Most Americans want to live an single-family detached house, but a 2013 Community Preference Survey undertaken by the National Association of Realtors also found a strong and growing preference for walkable places.
“Most Americans now want to live in a walkable neighborhood where they can walk to shops and restaurants and parks, and many are willing to give up a large yard to do so. There is also a strong interest in having access to public transportation,” the NAR’s Joseph Molinaro writes.
“Good cities need infrastructure, efficiency, and economic activity, and smart cities give equally strong attention to arts and culture, social compassion, and sustainability. But great cities need more than that. They need beauty.
“They need to inspire creativity, energy and affection for the place we live in, through that beauty. They need buildings, streets and places that move us, that inspire us to be more creative and civil. They need beauty that makes us fall in love with where we live. As is true with anything we love, we’ll be unable to watch our city being treated badly.
“Does beauty mean things have to be more expensive? Not necessarily, if we’re clever (besides, it’s amazing how expensive ugly can be). Does beauty pay dividends for a smart city? Of course. The economic spinoffs in private sector re-investment and the resulting municipal tax generation are proven, and in fact beauty has a better track-record of return on investment than ugly does.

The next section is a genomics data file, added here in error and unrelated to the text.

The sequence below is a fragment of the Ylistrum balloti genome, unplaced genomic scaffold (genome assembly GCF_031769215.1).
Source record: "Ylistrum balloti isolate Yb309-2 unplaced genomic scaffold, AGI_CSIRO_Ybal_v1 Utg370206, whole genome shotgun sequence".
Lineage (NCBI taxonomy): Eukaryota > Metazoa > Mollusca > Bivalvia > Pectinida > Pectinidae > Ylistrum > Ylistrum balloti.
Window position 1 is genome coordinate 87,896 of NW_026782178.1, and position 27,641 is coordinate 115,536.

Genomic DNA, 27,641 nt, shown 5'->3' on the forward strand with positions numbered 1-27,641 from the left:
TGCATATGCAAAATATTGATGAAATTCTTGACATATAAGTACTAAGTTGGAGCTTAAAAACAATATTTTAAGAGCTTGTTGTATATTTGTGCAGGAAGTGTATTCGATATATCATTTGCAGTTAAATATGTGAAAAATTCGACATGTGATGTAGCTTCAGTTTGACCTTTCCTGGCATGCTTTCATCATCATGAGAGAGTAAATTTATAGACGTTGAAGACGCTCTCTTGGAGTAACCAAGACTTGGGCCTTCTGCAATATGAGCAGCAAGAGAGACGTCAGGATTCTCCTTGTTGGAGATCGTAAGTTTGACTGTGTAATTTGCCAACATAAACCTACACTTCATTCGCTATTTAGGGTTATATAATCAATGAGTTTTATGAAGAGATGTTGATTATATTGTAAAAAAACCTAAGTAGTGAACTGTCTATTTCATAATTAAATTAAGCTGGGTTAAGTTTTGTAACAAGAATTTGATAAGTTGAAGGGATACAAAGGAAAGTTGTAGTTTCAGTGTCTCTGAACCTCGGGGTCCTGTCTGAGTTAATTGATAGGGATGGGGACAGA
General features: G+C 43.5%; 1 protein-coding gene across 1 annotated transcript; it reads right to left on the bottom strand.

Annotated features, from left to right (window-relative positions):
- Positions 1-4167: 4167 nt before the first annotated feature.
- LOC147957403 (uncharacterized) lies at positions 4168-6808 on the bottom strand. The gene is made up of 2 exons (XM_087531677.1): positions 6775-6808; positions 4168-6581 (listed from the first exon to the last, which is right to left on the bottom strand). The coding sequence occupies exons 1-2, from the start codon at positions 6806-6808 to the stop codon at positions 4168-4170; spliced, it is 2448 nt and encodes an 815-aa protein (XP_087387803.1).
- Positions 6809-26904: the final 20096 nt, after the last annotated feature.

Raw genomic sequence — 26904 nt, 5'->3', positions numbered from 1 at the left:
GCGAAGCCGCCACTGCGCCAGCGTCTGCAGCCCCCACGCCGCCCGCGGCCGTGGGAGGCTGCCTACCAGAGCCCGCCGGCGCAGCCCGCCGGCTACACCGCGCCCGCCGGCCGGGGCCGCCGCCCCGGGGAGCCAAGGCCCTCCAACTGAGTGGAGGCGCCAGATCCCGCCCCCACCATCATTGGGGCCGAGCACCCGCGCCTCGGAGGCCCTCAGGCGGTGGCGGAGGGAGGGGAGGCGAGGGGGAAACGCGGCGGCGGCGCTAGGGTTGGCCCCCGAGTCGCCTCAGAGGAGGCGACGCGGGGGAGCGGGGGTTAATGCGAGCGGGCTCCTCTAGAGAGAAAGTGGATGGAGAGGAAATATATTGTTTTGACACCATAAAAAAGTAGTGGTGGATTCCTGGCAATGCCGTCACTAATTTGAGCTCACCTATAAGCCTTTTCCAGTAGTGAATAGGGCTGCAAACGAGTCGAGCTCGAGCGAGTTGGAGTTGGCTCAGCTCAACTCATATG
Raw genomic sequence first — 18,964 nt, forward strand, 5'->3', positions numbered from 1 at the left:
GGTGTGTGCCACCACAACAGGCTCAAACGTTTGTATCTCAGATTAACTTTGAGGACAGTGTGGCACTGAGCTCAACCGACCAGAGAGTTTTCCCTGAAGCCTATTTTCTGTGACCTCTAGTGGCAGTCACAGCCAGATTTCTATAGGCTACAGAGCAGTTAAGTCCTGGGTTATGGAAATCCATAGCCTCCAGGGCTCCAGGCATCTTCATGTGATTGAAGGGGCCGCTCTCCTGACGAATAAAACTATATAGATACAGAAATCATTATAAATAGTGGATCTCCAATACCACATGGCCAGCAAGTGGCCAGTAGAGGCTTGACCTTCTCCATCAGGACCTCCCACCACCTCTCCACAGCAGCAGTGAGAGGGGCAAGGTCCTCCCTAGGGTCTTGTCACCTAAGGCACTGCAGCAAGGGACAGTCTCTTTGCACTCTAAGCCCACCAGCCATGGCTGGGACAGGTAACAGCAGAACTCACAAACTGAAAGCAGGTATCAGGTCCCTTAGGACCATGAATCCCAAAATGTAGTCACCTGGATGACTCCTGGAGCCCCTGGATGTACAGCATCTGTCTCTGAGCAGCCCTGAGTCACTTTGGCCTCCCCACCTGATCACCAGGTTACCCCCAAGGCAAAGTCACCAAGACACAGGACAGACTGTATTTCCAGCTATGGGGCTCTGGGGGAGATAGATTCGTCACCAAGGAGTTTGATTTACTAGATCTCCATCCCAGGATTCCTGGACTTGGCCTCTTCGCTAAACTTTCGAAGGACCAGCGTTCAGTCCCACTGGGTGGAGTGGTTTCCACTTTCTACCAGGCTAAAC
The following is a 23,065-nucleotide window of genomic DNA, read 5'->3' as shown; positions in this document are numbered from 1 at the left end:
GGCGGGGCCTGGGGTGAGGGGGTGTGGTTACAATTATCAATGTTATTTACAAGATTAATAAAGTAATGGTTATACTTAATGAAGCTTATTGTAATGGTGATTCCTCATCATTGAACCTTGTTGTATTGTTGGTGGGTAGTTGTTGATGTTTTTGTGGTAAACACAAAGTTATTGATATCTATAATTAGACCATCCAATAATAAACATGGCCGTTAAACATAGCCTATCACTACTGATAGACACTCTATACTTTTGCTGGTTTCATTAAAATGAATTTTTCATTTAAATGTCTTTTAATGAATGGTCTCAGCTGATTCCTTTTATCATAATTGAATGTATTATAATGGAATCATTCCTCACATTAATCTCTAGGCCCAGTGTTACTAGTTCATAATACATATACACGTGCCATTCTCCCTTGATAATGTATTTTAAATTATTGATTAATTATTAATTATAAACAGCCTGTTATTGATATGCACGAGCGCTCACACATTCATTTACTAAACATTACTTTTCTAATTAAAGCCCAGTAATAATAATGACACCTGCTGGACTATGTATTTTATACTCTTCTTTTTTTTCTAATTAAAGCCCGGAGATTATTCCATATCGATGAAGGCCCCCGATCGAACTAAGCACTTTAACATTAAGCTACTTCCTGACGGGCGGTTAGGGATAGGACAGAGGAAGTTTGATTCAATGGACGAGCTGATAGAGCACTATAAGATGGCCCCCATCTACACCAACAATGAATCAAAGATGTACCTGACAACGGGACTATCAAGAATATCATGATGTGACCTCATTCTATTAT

“It’s good for business, for quality of life, and for attraction of creative industries and people. Is beauty in the eye of the beholder? Absolutely, but so what? Even the discussion of what is beautiful … is worthwhile. People may not agree, and that’s the beauty of it. But we’ll be having a great conversation.”
— Brent Toderian, Toderian UrbanWORKS
As work on Portsmouth’s Bicycle Pedestrian Master Plan nears the halfway mark, the city has published a draft showing existing conditios: where people bike and walk to, the conditions along the way, and where there have been accidents,
See Existing Conditions Maps and Study Network Development (DRAFT March 28, 2014) on planportsmouth.com.
Thursday, Apr. 24 will be the official launch of CommuteSMART Seacoast, which is a new program for sustainable commuting in the Seacoast. The regional Transportation Management Association (TMA) will hold a brief press conference and reception at Redhook Brewery from 4:30 p.m. to 5:30 p.m. The mission of CommuteSMART Seacoast is to promote sustainable commuting choices (ridesharing, public transit, walk/bike, telecommuting) to support a vibrant greater Seacoast. For more information, contact Anne Rugg, Manager of CommuteSMART Seacoast at 743-5777 ext.109 or arugg@commuteSMARTseacoast.org. — City of Portsmouth
PS21 provides education and encourages discussion and policy development around urban planning issues in Portsmouth, New Hampshire. We aim to help create a vibrant, sustainable, livable, and walkable community that compatible with the commonly accepted principles of Smart Development and the historic nature of Portsmouth, New Hampshire. PS21 stands for “Portsmouth Smart Development in the 21st century.”